April 29, 2010

The Price

Filed under: 2010,Archive

April 29, 2010
Adelaide Theatre

The Price
By Arthur Miller
State Theatre Company of South Australia
Dunstan Playhouse, Adelaide Festival Centre
April 28. Tickets  $ 29 – 59. Bookings : BASS 131 246
Until May 16.

Murray Bramwell

In an interview, for BBC television in 1987, Arthur Miller said that his plays were about the birds coming home to roost. They might think they are flying around free, he explained, but, sooner or later, one by one they would land back where they started. This, mordantly summarized, is Miller’s sense of his characters’ tragic destiny. It is ultimately a pessimistic view, but it is also the framework in which lives are lived and personal principles are upheld – or reneged upon.

This certainly applies to The Price, his excellent, but relatively unknown play from 1968, about two brothers, Victor and Walter Franz, who become estranged while still in their late teens. Their father, a New York tycoon, has lost his fortune in the Wall Street Crash of 1929 and, broken by the experience, he persuades one son to abandon his own ambitions in order to support him through his old age, while the other repudiates him and follows a lucrative career as a surgeon.

Sixteen years after the father’s death, the brothers meet again in the family house where an attic full of dusty furniture is being appraised by the well-named Gregory Solomon, an elderly Jewish dealer whose wisdom is equalled by his worldliness. I pick up the pieces, he comments drily, and Miller’s play powerfully explores the recriminations and regrets of the contrasting characters. It is impossible to know what is important, says Victor, looking back over his life choices, as his wife Esther now yearns for more money and his brother Walter describes the liberation of temporarily losing his.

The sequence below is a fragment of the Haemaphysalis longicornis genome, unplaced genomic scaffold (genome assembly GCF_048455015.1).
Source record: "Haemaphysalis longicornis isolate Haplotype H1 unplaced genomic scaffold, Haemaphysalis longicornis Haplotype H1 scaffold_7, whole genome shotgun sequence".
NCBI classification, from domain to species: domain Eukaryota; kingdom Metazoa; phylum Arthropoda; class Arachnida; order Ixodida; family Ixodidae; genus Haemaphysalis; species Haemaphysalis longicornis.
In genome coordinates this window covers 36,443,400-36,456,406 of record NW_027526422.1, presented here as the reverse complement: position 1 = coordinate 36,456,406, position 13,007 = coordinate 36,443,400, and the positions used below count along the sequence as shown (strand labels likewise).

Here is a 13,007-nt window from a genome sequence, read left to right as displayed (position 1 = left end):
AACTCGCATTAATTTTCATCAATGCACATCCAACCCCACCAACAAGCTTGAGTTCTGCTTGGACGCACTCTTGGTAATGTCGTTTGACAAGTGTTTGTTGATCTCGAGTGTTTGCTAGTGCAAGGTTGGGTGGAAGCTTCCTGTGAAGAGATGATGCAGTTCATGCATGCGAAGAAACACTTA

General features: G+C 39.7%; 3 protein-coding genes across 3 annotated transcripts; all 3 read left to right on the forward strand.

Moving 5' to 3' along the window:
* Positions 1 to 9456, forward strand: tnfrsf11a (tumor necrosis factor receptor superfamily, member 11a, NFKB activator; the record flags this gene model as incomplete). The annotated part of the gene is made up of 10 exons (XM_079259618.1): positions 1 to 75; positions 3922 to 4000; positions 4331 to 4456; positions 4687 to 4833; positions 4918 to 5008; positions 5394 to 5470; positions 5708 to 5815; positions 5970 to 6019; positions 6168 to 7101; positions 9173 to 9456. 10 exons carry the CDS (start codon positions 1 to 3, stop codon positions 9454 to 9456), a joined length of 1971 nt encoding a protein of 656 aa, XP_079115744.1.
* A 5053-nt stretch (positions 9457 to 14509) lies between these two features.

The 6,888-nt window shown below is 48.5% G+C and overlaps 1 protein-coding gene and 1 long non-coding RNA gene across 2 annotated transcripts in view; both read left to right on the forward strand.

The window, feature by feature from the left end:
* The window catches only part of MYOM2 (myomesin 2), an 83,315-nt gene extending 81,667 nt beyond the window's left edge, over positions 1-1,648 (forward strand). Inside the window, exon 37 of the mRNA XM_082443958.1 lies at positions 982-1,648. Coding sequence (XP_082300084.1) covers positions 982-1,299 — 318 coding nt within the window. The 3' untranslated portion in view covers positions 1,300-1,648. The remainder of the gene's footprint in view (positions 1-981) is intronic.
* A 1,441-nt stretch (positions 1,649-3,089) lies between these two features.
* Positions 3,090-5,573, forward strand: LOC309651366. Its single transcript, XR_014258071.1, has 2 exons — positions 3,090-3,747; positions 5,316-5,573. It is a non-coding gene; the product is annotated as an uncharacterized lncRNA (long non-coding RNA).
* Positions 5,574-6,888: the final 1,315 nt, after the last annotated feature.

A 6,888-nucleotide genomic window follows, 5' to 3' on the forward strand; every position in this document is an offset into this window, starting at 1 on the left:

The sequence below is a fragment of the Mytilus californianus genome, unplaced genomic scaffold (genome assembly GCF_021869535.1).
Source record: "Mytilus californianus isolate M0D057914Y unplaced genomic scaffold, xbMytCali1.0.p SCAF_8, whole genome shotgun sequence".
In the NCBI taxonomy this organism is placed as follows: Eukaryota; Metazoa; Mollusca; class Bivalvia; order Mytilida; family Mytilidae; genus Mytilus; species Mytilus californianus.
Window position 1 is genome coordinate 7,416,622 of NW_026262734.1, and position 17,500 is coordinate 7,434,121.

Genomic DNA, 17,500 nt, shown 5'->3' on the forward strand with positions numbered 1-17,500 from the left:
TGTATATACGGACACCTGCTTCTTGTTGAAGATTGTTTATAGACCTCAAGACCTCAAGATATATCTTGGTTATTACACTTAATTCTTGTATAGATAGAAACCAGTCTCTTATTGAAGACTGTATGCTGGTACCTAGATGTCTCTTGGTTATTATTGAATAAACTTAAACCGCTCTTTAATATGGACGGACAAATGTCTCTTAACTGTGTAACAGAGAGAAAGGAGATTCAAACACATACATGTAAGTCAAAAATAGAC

In this accomplished production for State Theatre, Adam Cook has found a timely play with a strong theme and an engrossing second act. Amidst the artful clutter of  Ailsa Paterson’s design, with its piles of bric-a-brac and jagged floor boards -suggesting that the edge of the attic is also the edge of the world – the actors strut and fret their two hours with memorable precision.

Navigating Miller’s salty Lower East Side dialect, Michael Habib and Carmel Johnson vividly capture Victor and Esther’s struggle between personal dignity and fiscal practicality. Pip Miller is a well-judged foil as the insouciant – and chastened – Walter, and Dennis Olsen’s sprightly Solomon has a comic warmth to match the existential pragmatism.

Cook has staged a finely balanced rendering of Arthur Miller’s finely balanced and prescient argument. There are no glib or sentimental conclusions here, and plenty of current parallels to the GFC. The Price is a story well worth the telling.

“Birds home to roost in a story worth telling” The Australian, April 30, 2010. p.15

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